Harvest is the best time to reflect on the 2016 growing season and plan for weed management in 2017. Indiana corn and soybean growers saw rapidly changing weather this year, which led to some difficult weed management issues they’ll want to address for the next growing season.
“We saw a cool, wet spring, which was a challenge for farmers. Planting got off to a slow start and rain made spring herbicide applications difficult. Now we are seeing areas where giant ragweed and waterhemp weren’t controlled early and those mature weeds are likely to make harvest more difficult,” says central Indiana DuPont Crop Protection Technical Sales Agronomist Don Matthes.
Adding to grower concerns, marestail, waterhemp, giant ragweed and Palmer amaranth populations are developing resistance to common herbicides, making them hard to manage with traditional weed-control programs.
Do You Know Your Weeds?
Palmer amaranth has migrated north to Indiana, Illinois and Iowa in recent years. It’s hard to control due to its aggressive growth, prolific seed production and ability to quickly adapt to weed management tactics. Glyphosate-resistant Palmer amaranth varieties have been a concern for growers in the southern U.S. for several years and are now becoming a problem for Midwestern growers.
Identifying and treating weeds when they are small is critical for both good control and resistance management, but that’s when identification is most difficult. Palmer amaranth and waterhemp can be especially tricky to tell apart. In general, Palmer amaranth has wider, broader leaves than waterhemp, which has longer, more tapered leaves. Also look for the V-shaped purple or white watermark occasionally found on Palmer amaranth leaves.
Control Giant Ragweed Early
Giant ragweed germinates early and grows fast, so it easily competes with crops for light, nutrients and moisture. Giant ragweed plants towering over tasseled corn in some fields this season points out plants that weren’t controlled by postemergence herbicide passes earlier this year.
Experts recommend applying a postemergence herbicide before giant ragweed plants are 4 inches tall for best control. “Too often, growers miss the window for controlling giant ragweed because they wait for other weeds to emerge,” says Matthes. A season-long program that uses overlapping residual herbicides with multiple modes of action will help fill those gaps.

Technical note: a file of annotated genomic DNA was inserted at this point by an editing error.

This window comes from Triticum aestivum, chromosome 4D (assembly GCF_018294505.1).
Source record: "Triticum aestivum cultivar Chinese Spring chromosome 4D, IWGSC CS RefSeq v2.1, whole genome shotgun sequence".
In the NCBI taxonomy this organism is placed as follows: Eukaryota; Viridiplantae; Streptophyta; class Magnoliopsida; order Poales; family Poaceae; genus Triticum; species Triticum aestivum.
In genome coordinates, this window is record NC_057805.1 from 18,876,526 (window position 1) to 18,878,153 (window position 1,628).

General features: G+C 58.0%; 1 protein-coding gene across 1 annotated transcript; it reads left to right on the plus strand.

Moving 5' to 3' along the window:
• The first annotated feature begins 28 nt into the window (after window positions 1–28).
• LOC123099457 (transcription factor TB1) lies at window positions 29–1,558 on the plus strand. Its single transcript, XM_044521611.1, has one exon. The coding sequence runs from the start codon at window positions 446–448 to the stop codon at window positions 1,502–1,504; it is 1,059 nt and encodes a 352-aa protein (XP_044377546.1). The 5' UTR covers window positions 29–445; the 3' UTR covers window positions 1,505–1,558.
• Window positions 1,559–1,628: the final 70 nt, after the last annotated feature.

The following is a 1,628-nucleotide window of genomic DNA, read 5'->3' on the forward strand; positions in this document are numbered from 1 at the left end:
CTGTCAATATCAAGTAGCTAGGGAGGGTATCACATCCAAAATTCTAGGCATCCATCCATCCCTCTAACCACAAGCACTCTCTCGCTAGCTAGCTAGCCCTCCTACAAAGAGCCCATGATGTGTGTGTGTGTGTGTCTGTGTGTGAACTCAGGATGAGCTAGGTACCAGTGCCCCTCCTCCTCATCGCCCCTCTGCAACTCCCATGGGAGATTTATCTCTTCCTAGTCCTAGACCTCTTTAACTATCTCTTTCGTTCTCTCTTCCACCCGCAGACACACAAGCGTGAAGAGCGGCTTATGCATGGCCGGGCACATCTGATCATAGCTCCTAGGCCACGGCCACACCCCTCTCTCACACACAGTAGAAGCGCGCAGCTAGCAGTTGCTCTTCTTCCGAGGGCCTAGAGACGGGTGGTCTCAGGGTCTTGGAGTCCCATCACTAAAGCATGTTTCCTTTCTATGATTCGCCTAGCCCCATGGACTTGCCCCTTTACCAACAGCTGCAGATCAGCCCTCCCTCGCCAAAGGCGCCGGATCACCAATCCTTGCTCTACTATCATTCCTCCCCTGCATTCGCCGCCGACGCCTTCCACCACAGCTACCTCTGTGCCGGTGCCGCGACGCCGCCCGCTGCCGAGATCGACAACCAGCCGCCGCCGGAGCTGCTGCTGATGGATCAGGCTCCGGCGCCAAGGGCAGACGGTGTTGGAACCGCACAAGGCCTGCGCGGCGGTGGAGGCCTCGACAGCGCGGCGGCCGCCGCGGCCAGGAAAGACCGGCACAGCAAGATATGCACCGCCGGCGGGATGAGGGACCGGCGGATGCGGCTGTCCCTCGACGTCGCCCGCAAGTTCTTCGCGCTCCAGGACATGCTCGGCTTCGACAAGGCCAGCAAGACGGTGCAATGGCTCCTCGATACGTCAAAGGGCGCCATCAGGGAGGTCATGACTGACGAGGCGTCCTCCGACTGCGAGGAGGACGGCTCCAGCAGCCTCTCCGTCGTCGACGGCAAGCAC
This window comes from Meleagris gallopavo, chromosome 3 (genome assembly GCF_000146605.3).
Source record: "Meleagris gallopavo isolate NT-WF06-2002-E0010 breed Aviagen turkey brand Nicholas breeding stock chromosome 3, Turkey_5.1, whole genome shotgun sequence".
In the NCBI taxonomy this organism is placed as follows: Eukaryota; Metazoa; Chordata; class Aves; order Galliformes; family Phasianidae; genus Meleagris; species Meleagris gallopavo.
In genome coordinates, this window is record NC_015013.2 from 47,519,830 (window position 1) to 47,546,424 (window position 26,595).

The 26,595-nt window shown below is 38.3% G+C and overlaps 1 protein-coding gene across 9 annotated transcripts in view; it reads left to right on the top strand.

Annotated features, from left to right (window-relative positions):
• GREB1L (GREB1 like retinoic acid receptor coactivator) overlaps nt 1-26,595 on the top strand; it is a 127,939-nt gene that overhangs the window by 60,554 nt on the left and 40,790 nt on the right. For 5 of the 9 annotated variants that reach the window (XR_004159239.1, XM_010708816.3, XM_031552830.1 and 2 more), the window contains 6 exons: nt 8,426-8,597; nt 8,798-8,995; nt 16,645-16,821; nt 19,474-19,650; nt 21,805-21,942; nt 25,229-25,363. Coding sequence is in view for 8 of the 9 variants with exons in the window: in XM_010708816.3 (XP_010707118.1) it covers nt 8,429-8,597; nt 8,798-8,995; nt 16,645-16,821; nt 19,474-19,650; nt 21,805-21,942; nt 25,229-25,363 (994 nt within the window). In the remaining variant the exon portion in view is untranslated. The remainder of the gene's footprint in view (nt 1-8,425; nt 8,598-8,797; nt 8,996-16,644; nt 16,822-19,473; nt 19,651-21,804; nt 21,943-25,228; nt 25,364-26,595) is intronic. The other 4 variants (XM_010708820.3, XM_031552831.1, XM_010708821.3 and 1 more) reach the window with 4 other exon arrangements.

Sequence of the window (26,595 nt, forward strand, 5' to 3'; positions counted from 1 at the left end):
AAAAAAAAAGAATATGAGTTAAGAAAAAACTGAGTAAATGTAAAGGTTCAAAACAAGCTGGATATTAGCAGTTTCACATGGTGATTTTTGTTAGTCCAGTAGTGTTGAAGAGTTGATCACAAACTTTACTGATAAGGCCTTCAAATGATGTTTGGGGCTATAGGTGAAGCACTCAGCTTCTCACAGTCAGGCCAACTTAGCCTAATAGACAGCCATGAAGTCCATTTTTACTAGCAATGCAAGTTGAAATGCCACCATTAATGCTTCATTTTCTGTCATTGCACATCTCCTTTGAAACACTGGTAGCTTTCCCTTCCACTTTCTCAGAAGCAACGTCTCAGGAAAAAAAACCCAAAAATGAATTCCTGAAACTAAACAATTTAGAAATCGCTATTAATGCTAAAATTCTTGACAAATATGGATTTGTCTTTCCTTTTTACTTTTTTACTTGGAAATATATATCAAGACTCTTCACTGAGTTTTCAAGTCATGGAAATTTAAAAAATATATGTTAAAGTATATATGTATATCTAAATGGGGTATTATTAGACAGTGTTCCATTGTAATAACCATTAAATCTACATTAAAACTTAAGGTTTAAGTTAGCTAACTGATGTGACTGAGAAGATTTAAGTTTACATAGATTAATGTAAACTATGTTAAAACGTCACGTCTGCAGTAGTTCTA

Late-Emerging Marestail in 2016
Marestail tops the list of problem weeds for Midwest growers. Seeds usually germinate in fall or spring, but marestail can germinate in late summer with the right conditions.
Marestail plants that germinate in the fall overwinter as rosettes and begin growing again in the early spring, quickly generating seeds and adding to the weed seed bank. The rosette stage is the best time for herbicide application and the best way to keep populations under control.
Best Practices for Resistant Weeds
Better weed management begins with understanding what happened this season, then identifying a control program that begins as soon as the combine leaves the field.
“Multiple modes of action are the best management tool against the spread of resistant weeds,” says Matthes. “Ideally, use a fall burndown herbicide and plan a preemergence or at-plant residual herbicide application next season.” Tillage and rotating crops from year to year are other management practices that help manage hard-to-control weeds.
Stretch Input Dollars
DuPont is offering growers added financial benefits in 2017 with the TruChoice® Early Pay Multiplier program. The program lets growers multiply their crop protection dollars up front, then make final crop protection decisions when they purchase products from their DuPont retailers.
Contact your local DuPont agronomist or retailer to learn more about the TruChoice® Early Pay Multiplier program and customized weed-control solutions that will help deliver peak performance from every acre in 2017.
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